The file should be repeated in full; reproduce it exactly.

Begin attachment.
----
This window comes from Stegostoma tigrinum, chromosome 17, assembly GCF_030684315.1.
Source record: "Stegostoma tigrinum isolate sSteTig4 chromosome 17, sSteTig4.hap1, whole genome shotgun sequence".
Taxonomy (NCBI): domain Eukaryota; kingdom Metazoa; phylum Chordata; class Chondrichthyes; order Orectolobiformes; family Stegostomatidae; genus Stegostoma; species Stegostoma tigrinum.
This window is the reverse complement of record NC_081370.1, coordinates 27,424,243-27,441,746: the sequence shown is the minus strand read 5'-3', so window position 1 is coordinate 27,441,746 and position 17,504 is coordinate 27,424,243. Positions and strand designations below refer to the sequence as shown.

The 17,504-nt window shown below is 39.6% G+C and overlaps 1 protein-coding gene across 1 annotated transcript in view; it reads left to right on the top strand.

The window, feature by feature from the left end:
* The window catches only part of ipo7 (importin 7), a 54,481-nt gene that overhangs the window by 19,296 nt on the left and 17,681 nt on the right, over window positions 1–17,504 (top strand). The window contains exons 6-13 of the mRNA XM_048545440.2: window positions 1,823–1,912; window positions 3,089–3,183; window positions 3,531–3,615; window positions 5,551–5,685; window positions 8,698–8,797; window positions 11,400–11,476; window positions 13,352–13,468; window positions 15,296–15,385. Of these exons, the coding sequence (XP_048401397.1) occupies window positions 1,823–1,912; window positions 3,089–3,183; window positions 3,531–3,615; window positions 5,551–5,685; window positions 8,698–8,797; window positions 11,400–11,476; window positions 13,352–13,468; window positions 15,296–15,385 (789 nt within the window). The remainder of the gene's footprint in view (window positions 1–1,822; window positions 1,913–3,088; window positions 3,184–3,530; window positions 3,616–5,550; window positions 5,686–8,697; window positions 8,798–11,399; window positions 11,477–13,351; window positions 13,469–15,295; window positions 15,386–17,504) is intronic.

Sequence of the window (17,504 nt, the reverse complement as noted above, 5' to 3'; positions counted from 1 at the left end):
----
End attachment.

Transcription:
This window comes from Stegostoma tigrinum, chromosome 17, assembly GCF_030684315.1.
Source record: "Stegostoma tigrinum isolate sSteTig4 chromosome 17, sSteTig4.hap1, whole genome shotgun sequence".
Taxonomy (NCBI): domain Eukaryota; kingdom Metazoa; phylum Chordata; class Chondrichthyes; order Orectolobiformes; family Stegostomatidae; genus Stegostoma; species Stegostoma tigrinum.
This window is the reverse complement of record NC_081370.1, coordinates 27,424,243-27,441,746: the sequence shown is the minus strand read 5'-3', so window position 1 is coordinate 27,441,746 and position 17,504 is coordinate 27,424,243. Positions and strand designations below refer to the sequence as shown.

The 17,504-nt window shown below is 39.6% G+C and overlaps 1 protein-coding gene across 1 annotated transcript in view; it reads left to right on the top strand.

The window, feature by feature from the left end:
* The window catches only part of ipo7 (importin 7), a 54,481-nt gene that overhangs the window by 19,296 nt on the left and 17,681 nt on the right, over window positions 1–17,504 (top strand). The window contains exons 6-13 of the mRNA XM_048545440.2: window positions 1,823–1,912; window positions 3,089–3,183; window positions 3,531–3,615; window positions 5,551–5,685; window positions 8,698–8,797; window positions 11,400–11,476; window positions 13,352–13,468; window positions 15,296–15,385. Of these exons, the coding sequence (XP_048401397.1) occupies window positions 1,823–1,912; window positions 3,089–3,183; window positions 3,531–3,615; window positions 5,551–5,685; window positions 8,698–8,797; window positions 11,400–11,476; window positions 13,352–13,468; window positions 15,296–15,385 (789 nt within the window). The remainder of the gene's footprint in view (window positions 1–1,822; window positions 1,913–3,088; window positions 3,184–3,530; window positions 3,616–5,550; window positions 5,686–8,697; window positions 8,798–11,399; window positions 11,477–13,351; window positions 13,469–15,295; window positions 15,386–17,504) is intronic.

Sequence of the window (17,504 nt, the reverse complement as noted above, 5' to 3'; positions counted from 1 at the left end):